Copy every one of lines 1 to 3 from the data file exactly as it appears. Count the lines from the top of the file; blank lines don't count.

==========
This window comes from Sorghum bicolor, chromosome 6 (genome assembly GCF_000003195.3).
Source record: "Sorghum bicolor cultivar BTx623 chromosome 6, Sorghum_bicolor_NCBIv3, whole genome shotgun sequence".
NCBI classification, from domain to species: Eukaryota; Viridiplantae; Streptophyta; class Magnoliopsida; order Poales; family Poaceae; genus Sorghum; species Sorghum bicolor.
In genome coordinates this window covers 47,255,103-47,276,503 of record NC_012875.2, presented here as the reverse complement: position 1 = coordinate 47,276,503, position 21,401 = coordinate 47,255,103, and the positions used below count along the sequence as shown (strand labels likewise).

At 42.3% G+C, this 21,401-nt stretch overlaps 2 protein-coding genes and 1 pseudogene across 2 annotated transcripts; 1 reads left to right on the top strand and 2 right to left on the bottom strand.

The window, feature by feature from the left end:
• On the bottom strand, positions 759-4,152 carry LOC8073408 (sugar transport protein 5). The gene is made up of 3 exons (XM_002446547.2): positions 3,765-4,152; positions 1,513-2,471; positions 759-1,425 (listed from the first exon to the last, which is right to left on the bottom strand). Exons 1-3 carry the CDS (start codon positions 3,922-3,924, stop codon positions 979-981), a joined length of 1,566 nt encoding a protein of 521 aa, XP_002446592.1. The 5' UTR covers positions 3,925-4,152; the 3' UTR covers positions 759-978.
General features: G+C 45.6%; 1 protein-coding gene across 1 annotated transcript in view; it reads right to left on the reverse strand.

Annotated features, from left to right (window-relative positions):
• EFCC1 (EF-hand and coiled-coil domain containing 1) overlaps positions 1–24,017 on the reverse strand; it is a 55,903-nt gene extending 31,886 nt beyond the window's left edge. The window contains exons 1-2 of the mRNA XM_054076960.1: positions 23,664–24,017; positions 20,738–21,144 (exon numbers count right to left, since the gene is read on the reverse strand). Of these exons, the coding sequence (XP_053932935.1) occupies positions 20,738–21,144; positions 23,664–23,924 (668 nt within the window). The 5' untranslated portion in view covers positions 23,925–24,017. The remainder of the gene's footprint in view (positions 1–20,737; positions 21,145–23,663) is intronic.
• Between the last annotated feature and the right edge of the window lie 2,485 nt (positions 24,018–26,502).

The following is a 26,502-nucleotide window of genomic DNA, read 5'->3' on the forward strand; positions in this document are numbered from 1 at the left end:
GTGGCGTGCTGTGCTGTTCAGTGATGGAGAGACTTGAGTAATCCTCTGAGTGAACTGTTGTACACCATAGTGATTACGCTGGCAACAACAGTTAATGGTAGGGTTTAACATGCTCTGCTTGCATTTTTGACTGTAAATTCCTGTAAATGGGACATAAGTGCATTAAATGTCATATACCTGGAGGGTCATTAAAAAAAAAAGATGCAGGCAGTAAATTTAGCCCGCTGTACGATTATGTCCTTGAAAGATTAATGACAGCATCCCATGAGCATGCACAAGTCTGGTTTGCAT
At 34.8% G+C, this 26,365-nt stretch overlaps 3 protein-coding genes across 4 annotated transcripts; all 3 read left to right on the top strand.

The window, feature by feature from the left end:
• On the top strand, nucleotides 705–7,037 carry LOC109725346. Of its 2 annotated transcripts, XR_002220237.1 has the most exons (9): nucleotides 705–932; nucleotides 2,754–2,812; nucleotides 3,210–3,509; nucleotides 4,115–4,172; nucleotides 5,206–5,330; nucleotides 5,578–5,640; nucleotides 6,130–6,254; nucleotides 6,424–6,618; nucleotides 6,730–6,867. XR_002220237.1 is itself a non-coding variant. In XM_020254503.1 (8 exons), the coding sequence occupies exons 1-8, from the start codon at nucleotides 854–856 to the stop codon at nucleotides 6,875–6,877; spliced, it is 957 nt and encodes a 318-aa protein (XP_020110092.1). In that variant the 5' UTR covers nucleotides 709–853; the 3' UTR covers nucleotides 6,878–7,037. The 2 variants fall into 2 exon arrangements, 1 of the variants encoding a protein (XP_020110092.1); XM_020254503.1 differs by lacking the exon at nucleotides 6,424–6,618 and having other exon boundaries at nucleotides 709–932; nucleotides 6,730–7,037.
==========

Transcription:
This window comes from Sorghum bicolor, chromosome 6 (genome assembly GCF_000003195.3).
Source record: "Sorghum bicolor cultivar BTx623 chromosome 6, Sorghum_bicolor_NCBIv3, whole genome shotgun sequence".
NCBI classification, from domain to species: Eukaryota; Viridiplantae; Streptophyta; class Magnoliopsida; order Poales; family Poaceae; genus Sorghum; species Sorghum bicolor.